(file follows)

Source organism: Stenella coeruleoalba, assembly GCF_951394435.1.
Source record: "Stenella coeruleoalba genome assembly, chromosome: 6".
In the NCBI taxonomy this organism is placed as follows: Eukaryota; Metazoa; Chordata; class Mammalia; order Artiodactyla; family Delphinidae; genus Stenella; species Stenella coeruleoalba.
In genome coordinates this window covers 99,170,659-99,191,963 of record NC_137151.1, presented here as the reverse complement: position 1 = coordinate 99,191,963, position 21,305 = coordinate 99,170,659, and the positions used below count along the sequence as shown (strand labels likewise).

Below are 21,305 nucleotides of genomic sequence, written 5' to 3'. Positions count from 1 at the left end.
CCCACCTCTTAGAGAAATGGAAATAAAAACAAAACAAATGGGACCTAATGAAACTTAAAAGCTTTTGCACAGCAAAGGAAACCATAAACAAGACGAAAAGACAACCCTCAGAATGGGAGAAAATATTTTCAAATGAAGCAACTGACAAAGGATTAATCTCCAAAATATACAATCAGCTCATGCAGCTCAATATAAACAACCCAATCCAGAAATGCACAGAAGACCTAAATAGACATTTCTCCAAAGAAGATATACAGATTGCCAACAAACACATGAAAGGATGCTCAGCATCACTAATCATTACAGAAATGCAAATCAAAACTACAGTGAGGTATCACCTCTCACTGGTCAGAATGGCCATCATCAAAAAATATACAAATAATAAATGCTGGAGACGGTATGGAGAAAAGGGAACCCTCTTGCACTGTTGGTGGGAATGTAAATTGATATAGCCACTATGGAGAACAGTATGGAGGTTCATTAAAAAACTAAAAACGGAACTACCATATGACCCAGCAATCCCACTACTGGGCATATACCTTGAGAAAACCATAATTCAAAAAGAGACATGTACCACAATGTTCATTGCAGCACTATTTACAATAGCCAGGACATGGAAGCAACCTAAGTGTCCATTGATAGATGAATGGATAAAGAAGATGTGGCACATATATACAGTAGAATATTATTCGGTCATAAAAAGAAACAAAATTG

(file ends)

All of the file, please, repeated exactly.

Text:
Source organism: Stenella coeruleoalba, assembly GCF_951394435.1.
Source record: "Stenella coeruleoalba genome assembly, chromosome: 6".
In the NCBI taxonomy this organism is placed as follows: Eukaryota; Metazoa; Chordata; class Mammalia; order Artiodactyla; family Delphinidae; genus Stenella; species Stenella coeruleoalba.
In genome coordinates this window covers 99,170,659-99,191,963 of record NC_137151.1, presented here as the reverse complement: position 1 = coordinate 99,191,963, position 21,305 = coordinate 99,170,659, and the positions used below count along the sequence as shown (strand labels likewise).

Below are 21,305 nucleotides of genomic sequence, written 5' to 3'. Positions count from 1 at the left end.
CCCACCTCTTAGAGAAATGGAAATAAAAACAAAACAAATGGGACCTAATGAAACTTAAAAGCTTTTGCACAGCAAAGGAAACCATAAACAAGACGAAAAGACAACCCTCAGAATGGGAGAAAATATTTTCAAATGAAGCAACTGACAAAGGATTAATCTCCAAAATATACAATCAGCTCATGCAGCTCAATATAAACAACCCAATCCAGAAATGCACAGAAGACCTAAATAGACATTTCTCCAAAGAAGATATACAGATTGCCAACAAACACATGAAAGGATGCTCAGCATCACTAATCATTACAGAAATGCAAATCAAAACTACAGTGAGGTATCACCTCTCACTGGTCAGAATGGCCATCATCAAAAAATATACAAATAATAAATGCTGGAGACGGTATGGAGAAAAGGGAACCCTCTTGCACTGTTGGTGGGAATGTAAATTGATATAGCCACTATGGAGAACAGTATGGAGGTTCATTAAAAAACTAAAAACGGAACTACCATATGACCCAGCAATCCCACTACTGGGCATATACCTTGAGAAAACCATAATTCAAAAAGAGACATGTACCACAATGTTCATTGCAGCACTATTTACAATAGCCAGGACATGGAAGCAACCTAAGTGTCCATTGATAGATGAATGGATAAAGAAGATGTGGCACATATATACAGTAGAATATTATTCGGTCATAAAAAGAAACAAAATTG